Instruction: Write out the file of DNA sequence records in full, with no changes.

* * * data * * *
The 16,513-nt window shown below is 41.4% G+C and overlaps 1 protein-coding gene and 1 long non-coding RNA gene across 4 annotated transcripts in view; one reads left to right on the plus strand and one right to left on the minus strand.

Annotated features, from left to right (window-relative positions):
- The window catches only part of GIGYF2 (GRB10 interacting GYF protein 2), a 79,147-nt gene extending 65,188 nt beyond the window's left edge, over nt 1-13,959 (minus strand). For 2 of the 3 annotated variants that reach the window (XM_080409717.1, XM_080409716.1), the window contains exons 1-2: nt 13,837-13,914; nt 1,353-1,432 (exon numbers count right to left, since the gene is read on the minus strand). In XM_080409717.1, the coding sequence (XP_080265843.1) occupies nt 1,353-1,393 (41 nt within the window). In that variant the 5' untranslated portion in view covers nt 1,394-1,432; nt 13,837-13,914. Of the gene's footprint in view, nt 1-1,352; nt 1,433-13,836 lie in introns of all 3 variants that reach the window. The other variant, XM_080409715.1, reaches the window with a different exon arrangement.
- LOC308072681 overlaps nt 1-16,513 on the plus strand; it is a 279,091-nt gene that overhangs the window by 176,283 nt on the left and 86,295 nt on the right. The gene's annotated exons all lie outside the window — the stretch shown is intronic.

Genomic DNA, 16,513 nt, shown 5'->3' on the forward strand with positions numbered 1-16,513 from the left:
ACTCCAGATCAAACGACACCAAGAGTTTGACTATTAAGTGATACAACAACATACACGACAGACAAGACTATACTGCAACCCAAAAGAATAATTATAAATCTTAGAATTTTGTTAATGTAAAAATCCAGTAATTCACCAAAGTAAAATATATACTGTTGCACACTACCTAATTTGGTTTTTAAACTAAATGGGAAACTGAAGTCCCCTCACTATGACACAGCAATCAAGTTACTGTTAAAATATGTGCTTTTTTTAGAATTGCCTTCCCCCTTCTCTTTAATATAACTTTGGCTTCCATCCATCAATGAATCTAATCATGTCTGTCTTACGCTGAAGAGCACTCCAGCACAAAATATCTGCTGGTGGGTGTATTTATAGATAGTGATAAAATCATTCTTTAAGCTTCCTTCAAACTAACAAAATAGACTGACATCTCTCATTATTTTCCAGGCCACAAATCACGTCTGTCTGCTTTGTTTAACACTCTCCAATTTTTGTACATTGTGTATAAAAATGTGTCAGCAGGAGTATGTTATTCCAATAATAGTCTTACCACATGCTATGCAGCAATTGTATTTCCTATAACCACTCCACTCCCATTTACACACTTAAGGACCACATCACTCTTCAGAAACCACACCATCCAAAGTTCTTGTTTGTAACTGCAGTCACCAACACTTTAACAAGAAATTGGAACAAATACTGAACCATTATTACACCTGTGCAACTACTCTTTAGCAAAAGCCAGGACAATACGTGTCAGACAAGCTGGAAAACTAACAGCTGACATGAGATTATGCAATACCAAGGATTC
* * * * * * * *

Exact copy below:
The 16,513-nt window shown below is 41.4% G+C and overlaps 1 protein-coding gene and 1 long non-coding RNA gene across 4 annotated transcripts in view; one reads left to right on the plus strand and one right to left on the minus strand.

Annotated features, from left to right (window-relative positions):
- The window catches only part of GIGYF2 (GRB10 interacting GYF protein 2), a 79,147-nt gene extending 65,188 nt beyond the window's left edge, over nt 1-13,959 (minus strand). For 2 of the 3 annotated variants that reach the window (XM_080409717.1, XM_080409716.1), the window contains exons 1-2: nt 13,837-13,914; nt 1,353-1,432 (exon numbers count right to left, since the gene is read on the minus strand). In XM_080409717.1, the coding sequence (XP_080265843.1) occupies nt 1,353-1,393 (41 nt within the window). In that variant the 5' untranslated portion in view covers nt 1,394-1,432; nt 13,837-13,914. Of the gene's footprint in view, nt 1-1,352; nt 1,433-13,836 lie in introns of all 3 variants that reach the window. The other variant, XM_080409715.1, reaches the window with a different exon arrangement.
- LOC308072681 overlaps nt 1-16,513 on the plus strand; it is a 279,091-nt gene that overhangs the window by 176,283 nt on the left and 86,295 nt on the right. The gene's annotated exons all lie outside the window — the stretch shown is intronic.

Genomic DNA, 16,513 nt, shown 5'->3' on the forward strand with positions numbered 1-16,513 from the left:
ACTCCAGATCAAACGACACCAAGAGTTTGACTATTAAGTGATACAACAACATACACGACAGACAAGACTATACTGCAACCCAAAAGAATAATTATAAATCTTAGAATTTTGTTAATGTAAAAATCCAGTAATTCACCAAAGTAAAATATATACTGTTGCACACTACCTAATTTGGTTTTTAAACTAAATGGGAAACTGAAGTCCCCTCACTATGACACAGCAATCAAGTTACTGTTAAAATATGTGCTTTTTTTAGAATTGCCTTCCCCCTTCTCTTTAATATAACTTTGGCTTCCATCCATCAATGAATCTAATCATGTCTGTCTTACGCTGAAGAGCACTCCAGCACAAAATATCTGCTGGTGGGTGTATTTATAGATAGTGATAAAATCATTCTTTAAGCTTCCTTCAAACTAACAAAATAGACTGACATCTCTCATTATTTTCCAGGCCACAAATCACGTCTGTCTGCTTTGTTTAACACTCTCCAATTTTTGTACATTGTGTATAAAAATGTGTCAGCAGGAGTATGTTATTCCAATAATAGTCTTACCACATGCTATGCAGCAATTGTATTTCCTATAACCACTCCACTCCCATTTACACACTTAAGGACCACATCACTCTTCAGAAACCACACCATCCAAAGTTCTTGTTTGTAACTGCAGTCACCAACACTTTAACAAGAAATTGGAACAAATACTGAACCATTATTACACCTGTGCAACTACTCTTTAGCAAAAGCCAGGACAATACGTGTCAGACAAGCTGGAAAACTAACAGCTGACATGAGATTATGCAATACCAAGGATTC